Roundup Five

One.

Flag Day

The weekend before last was spent with the family from Missouri. Didn’t do anything special except eat, play cards, and drink wine.

Two.

The only thing I’ve done so far the creative area is dye blue-violet samples for purse panels.

001

 

Three.

OK. The second thing I’ve done in the creative arena is another EQ7 quilt design idea.

thinkofme

Any practice with EQ7 is a good thing. Inspiration came from this plate and this cup.

004

Four.

Confessions of St. Augustine, Book One Chapter 5

Too narrow is the house of my soul for you to enter into it: let it be enlarged by you.

Five.

How To Think Like A Poet

There is no way I can adequately summarize this article. Printed out, it is seventeen pages long. So to start you off…

All art is symbolic. If we understand a symbol to be the bodying forth of an abstraction or the outward expression of the inward, all art is symbolic. Our culture, however, has great difficulty in understanding this simple premise and therefore has a very limited ability to understand art. Our culture tends either to interpret literature in a purely literal way-as in reading a novel for the plot, or for the “relatable” quality of a character-or to concern itself purely with the ideas of a work-as in classrooms around the country where great books are taught as if they were mere receptacles for ideas the primary concern being what students always call the “hidden meaning.”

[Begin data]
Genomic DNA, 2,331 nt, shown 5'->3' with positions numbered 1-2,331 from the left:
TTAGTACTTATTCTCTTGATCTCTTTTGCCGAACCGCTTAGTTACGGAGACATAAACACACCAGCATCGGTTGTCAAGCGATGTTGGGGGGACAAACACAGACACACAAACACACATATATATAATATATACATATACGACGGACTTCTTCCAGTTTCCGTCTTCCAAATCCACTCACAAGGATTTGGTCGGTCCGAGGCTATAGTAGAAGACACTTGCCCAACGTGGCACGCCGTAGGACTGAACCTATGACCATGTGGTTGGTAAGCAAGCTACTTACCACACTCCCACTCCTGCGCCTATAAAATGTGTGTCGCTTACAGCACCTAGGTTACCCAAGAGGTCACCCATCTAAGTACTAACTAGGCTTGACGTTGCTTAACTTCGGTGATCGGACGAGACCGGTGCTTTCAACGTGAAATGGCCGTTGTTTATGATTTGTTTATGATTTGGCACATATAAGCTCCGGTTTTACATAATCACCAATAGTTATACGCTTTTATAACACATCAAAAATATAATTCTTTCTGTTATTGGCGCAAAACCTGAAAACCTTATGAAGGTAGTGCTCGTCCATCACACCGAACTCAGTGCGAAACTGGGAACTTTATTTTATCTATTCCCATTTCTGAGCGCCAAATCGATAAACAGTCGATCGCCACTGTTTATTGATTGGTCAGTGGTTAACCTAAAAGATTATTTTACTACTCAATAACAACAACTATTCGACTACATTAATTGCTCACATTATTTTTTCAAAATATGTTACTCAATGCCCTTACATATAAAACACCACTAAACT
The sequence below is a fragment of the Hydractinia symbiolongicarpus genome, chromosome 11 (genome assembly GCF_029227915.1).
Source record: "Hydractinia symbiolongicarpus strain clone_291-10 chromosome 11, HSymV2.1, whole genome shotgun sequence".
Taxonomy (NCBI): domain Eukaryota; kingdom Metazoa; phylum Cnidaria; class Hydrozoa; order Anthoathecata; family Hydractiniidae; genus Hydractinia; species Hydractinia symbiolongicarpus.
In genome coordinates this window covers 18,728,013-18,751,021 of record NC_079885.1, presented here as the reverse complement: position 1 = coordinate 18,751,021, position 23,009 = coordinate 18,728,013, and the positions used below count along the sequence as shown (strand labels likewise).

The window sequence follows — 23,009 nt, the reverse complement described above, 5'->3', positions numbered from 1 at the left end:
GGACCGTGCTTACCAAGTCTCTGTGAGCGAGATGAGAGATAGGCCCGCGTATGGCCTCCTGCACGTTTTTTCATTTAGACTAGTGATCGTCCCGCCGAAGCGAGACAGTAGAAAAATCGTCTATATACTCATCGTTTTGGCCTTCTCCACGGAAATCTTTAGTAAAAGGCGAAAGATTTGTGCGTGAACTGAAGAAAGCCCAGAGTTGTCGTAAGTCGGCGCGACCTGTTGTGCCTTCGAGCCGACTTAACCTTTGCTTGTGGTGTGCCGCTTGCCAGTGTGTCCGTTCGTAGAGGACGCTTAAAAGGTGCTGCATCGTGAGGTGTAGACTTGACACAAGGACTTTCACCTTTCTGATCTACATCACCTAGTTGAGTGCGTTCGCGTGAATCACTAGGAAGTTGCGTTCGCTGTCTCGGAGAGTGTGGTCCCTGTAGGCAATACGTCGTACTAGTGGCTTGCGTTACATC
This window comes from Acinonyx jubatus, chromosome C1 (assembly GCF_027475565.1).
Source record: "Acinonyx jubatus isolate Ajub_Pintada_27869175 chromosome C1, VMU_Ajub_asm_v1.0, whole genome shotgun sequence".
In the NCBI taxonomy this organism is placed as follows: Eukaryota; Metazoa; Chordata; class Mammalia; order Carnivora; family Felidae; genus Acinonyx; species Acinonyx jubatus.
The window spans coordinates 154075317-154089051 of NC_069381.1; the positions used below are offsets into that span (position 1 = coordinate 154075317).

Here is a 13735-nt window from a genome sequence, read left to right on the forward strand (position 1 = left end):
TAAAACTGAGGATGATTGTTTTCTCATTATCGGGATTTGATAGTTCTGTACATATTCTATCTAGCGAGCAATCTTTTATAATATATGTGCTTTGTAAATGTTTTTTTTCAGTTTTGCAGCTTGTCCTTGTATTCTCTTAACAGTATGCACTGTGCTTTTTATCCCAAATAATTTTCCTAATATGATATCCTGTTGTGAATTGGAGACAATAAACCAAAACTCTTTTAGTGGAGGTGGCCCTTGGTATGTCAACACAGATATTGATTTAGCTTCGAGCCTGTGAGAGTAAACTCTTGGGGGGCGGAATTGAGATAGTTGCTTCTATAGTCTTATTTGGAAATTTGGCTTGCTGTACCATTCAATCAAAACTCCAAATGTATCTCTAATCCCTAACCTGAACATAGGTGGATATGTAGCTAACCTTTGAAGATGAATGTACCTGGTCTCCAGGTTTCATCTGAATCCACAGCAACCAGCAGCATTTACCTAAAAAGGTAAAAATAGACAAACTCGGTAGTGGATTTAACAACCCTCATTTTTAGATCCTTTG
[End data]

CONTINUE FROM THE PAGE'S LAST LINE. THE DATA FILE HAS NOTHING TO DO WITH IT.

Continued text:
Now, of all readers, Catholic readers should not be susceptible to this dualism because the traditional Catholic reading of the Bible should, as Dante points out in his famous “Letter to Can Grande,” teach us how to read. Yes, we are to read the Israelites’ escape from Egypt as a literal, or historical, event, a factual event, but we are also to read that event as a figure for Christ’s redeeming us from sin through salvation, as a figure for the Church Triumphant, and as a figure for each moment in our lives when we choose freedom in God’s will over the slavery of our own will. That is, the Israelites’ escape from Egypt is a symbol-it is a real and historical occurrence whose meaning is not limited by its historicity, whose meaning overflows that historical context, a visible sign of the invisible, if I may adapt a bit of the catechism. When we realize that all art worthy of the name strives for this symbolic quality, we will begin to read differently, to write differently, to see differently, and to think differently.

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